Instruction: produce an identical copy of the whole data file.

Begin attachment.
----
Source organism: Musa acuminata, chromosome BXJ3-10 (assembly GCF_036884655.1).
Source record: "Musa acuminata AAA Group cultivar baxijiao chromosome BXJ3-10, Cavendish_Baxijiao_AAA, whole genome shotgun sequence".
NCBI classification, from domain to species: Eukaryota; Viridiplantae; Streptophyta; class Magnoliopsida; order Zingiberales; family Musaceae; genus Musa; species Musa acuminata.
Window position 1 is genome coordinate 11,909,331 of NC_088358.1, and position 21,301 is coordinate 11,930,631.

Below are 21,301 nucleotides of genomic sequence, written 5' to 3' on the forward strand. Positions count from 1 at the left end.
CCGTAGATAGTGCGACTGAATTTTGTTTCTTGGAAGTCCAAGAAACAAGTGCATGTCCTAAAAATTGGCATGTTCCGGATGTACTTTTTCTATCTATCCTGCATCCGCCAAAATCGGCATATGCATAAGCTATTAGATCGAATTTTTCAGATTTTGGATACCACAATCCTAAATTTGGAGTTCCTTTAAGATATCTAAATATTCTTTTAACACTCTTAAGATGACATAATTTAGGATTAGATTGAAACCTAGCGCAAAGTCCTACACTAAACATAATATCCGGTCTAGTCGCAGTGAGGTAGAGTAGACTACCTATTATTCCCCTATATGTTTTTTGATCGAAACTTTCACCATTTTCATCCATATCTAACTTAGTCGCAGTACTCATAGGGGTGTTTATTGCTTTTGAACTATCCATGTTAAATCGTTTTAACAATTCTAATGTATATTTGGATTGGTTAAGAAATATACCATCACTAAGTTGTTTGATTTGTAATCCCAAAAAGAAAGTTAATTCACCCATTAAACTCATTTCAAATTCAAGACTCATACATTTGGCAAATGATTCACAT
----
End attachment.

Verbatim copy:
Source organism: Musa acuminata, chromosome BXJ3-10 (assembly GCF_036884655.1).
Source record: "Musa acuminata AAA Group cultivar baxijiao chromosome BXJ3-10, Cavendish_Baxijiao_AAA, whole genome shotgun sequence".
NCBI classification, from domain to species: Eukaryota; Viridiplantae; Streptophyta; class Magnoliopsida; order Zingiberales; family Musaceae; genus Musa; species Musa acuminata.
Window position 1 is genome coordinate 11,909,331 of NC_088358.1, and position 21,301 is coordinate 11,930,631.

Below are 21,301 nucleotides of genomic sequence, written 5' to 3' on the forward strand. Positions count from 1 at the left end.
CCGTAGATAGTGCGACTGAATTTTGTTTCTTGGAAGTCCAAGAAACAAGTGCATGTCCTAAAAATTGGCATGTTCCGGATGTACTTTTTCTATCTATCCTGCATCCGCCAAAATCGGCATATGCATAAGCTATTAGATCGAATTTTTCAGATTTTGGATACCACAATCCTAAATTTGGAGTTCCTTTAAGATATCTAAATATTCTTTTAACACTCTTAAGATGACATAATTTAGGATTAGATTGAAACCTAGCGCAAAGTCCTACACTAAACATAATATCCGGTCTAGTCGCAGTGAGGTAGAGTAGACTACCTATTATTCCCCTATATGTTTTTTGATCGAAACTTTCACCATTTTCATCCATATCTAACTTAGTCGCAGTACTCATAGGGGTGTTTATTGCTTTTGAACTATCCATGTTAAATCGTTTTAACAATTCTAATGTATATTTGGATTGGTTAAGAAATATACCATCACTAAGTTGTTTGATTTGTAATCCCAAAAAGAAAGTTAATTCACCCATTAAACTCATTTCAAATTCAAGACTCATACATTTGGCAAATGATTCACAT